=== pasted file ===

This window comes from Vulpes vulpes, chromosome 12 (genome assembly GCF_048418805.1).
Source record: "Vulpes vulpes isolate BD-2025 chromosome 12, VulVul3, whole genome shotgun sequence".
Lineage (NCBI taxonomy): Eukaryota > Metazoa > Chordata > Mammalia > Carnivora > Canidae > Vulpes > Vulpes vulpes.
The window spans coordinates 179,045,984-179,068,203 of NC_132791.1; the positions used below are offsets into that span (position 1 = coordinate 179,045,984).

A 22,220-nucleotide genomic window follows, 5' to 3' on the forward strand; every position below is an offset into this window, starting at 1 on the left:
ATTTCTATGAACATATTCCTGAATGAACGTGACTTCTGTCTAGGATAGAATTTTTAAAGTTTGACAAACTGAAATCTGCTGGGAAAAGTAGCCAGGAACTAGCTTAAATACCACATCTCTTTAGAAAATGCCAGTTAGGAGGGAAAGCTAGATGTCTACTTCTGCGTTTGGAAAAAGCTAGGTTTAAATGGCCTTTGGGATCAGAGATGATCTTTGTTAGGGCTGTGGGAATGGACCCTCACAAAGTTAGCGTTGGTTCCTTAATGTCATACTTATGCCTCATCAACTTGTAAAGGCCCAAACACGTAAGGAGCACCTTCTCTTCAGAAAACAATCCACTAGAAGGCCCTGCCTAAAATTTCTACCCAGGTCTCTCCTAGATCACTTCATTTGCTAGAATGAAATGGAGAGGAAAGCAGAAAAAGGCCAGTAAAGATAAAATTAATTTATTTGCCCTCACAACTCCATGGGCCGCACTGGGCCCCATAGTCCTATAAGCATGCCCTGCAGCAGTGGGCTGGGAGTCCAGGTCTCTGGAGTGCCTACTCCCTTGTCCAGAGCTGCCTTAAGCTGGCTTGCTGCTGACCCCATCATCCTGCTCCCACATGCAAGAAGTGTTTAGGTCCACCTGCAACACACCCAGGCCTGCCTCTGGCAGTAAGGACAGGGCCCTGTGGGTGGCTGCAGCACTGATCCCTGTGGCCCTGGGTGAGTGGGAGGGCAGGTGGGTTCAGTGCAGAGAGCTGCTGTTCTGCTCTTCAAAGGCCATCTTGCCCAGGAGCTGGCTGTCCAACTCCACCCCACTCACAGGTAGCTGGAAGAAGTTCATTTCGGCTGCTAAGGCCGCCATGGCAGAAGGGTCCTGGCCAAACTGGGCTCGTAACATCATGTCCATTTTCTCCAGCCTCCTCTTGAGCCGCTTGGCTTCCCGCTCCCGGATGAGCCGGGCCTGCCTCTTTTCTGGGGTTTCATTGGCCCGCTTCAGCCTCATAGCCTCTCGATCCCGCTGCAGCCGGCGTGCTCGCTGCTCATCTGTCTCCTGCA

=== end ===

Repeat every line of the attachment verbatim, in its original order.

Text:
This window comes from Vulpes vulpes, chromosome 12 (genome assembly GCF_048418805.1).
Source record: "Vulpes vulpes isolate BD-2025 chromosome 12, VulVul3, whole genome shotgun sequence".
Lineage (NCBI taxonomy): Eukaryota > Metazoa > Chordata > Mammalia > Carnivora > Canidae > Vulpes > Vulpes vulpes.
The window spans coordinates 179,045,984-179,068,203 of NC_132791.1; the positions used below are offsets into that span (position 1 = coordinate 179,045,984).

A 22,220-nucleotide genomic window follows, 5' to 3' on the forward strand; every position below is an offset into this window, starting at 1 on the left:
ATTTCTATGAACATATTCCTGAATGAACGTGACTTCTGTCTAGGATAGAATTTTTAAAGTTTGACAAACTGAAATCTGCTGGGAAAAGTAGCCAGGAACTAGCTTAAATACCACATCTCTTTAGAAAATGCCAGTTAGGAGGGAAAGCTAGATGTCTACTTCTGCGTTTGGAAAAAGCTAGGTTTAAATGGCCTTTGGGATCAGAGATGATCTTTGTTAGGGCTGTGGGAATGGACCCTCACAAAGTTAGCGTTGGTTCCTTAATGTCATACTTATGCCTCATCAACTTGTAAAGGCCCAAACACGTAAGGAGCACCTTCTCTTCAGAAAACAATCCACTAGAAGGCCCTGCCTAAAATTTCTACCCAGGTCTCTCCTAGATCACTTCATTTGCTAGAATGAAATGGAGAGGAAAGCAGAAAAAGGCCAGTAAAGATAAAATTAATTTATTTGCCCTCACAACTCCATGGGCCGCACTGGGCCCCATAGTCCTATAAGCATGCCCTGCAGCAGTGGGCTGGGAGTCCAGGTCTCTGGAGTGCCTACTCCCTTGTCCAGAGCTGCCTTAAGCTGGCTTGCTGCTGACCCCATCATCCTGCTCCCACATGCAAGAAGTGTTTAGGTCCACCTGCAACACACCCAGGCCTGCCTCTGGCAGTAAGGACAGGGCCCTGTGGGTGGCTGCAGCACTGATCCCTGTGGCCCTGGGTGAGTGGGAGGGCAGGTGGGTTCAGTGCAGAGAGCTGCTGTTCTGCTCTTCAAAGGCCATCTTGCCCAGGAGCTGGCTGTCCAACTCCACCCCACTCACAGGTAGCTGGAAGAAGTTCATTTCGGCTGCTAAGGCCGCCATGGCAGAAGGGTCCTGGCCAAACTGGGCTCGTAACATCATGTCCATTTTCTCCAGCCTCCTCTTGAGCCGCTTGGCTTCCCGCTCCCGGATGAGCCGGGCCTGCCTCTTTTCTGGGGTTTCATTGGCCCGCTTCAGCCTCATAGCCTCTCGATCCCGCTGCAGCCGGCGTGCTCGCTGCTCATCTGTCTCCTGCA